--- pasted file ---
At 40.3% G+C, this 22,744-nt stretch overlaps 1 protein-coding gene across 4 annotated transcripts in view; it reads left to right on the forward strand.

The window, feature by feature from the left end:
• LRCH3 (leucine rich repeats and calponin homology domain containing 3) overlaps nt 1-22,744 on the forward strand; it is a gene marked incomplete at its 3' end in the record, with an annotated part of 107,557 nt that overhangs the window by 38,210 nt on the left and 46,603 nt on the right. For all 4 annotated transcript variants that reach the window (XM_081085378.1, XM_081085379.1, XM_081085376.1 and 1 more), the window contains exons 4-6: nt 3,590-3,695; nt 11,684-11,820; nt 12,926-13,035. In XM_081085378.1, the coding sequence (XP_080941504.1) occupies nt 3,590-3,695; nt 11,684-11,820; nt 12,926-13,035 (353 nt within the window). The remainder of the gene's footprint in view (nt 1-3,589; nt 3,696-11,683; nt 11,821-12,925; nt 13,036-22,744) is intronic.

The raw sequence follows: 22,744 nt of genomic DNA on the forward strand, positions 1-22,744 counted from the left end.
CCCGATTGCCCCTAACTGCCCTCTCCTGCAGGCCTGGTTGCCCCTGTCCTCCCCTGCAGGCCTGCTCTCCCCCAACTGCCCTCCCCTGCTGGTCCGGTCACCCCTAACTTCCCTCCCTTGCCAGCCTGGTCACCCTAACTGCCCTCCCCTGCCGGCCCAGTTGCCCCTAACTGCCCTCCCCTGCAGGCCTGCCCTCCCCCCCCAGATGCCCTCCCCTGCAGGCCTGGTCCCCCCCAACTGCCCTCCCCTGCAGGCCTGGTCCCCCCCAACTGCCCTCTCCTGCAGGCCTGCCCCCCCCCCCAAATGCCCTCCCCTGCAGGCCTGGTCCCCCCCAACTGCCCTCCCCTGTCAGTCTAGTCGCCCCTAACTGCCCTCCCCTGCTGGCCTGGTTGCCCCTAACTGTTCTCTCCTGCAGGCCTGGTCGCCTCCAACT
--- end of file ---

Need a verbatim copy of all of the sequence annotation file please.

At 40.3% G+C, this 22,744-nt stretch overlaps 1 protein-coding gene across 4 annotated transcripts in view; it reads left to right on the forward strand.

The window, feature by feature from the left end:
• LRCH3 (leucine rich repeats and calponin homology domain containing 3) overlaps nt 1-22,744 on the forward strand; it is a gene marked incomplete at its 3' end in the record, with an annotated part of 107,557 nt that overhangs the window by 38,210 nt on the left and 46,603 nt on the right. For all 4 annotated transcript variants that reach the window (XM_081085378.1, XM_081085379.1, XM_081085376.1 and 1 more), the window contains exons 4-6: nt 3,590-3,695; nt 11,684-11,820; nt 12,926-13,035. In XM_081085378.1, the coding sequence (XP_080941504.1) occupies nt 3,590-3,695; nt 11,684-11,820; nt 12,926-13,035 (353 nt within the window). The remainder of the gene's footprint in view (nt 1-3,589; nt 3,696-11,683; nt 11,821-12,925; nt 13,036-22,744) is intronic.

The raw sequence follows: 22,744 nt of genomic DNA on the forward strand, positions 1-22,744 counted from the left end.
CCCGATTGCCCCTAACTGCCCTCTCCTGCAGGCCTGGTTGCCCCTGTCCTCCCCTGCAGGCCTGCTCTCCCCCAACTGCCCTCCCCTGCTGGTCCGGTCACCCCTAACTTCCCTCCCTTGCCAGCCTGGTCACCCTAACTGCCCTCCCCTGCCGGCCCAGTTGCCCCTAACTGCCCTCCCCTGCAGGCCTGCCCTCCCCCCCCAGATGCCCTCCCCTGCAGGCCTGGTCCCCCCCAACTGCCCTCCCCTGCAGGCCTGGTCCCCCCCAACTGCCCTCTCCTGCAGGCCTGCCCCCCCCCCCAAATGCCCTCCCCTGCAGGCCTGGTCCCCCCCAACTGCCCTCCCCTGTCAGTCTAGTCGCCCCTAACTGCCCTCCCCTGCTGGCCTGGTTGCCCCTAACTGTTCTCTCCTGCAGGCCTGGTCGCCTCCAACT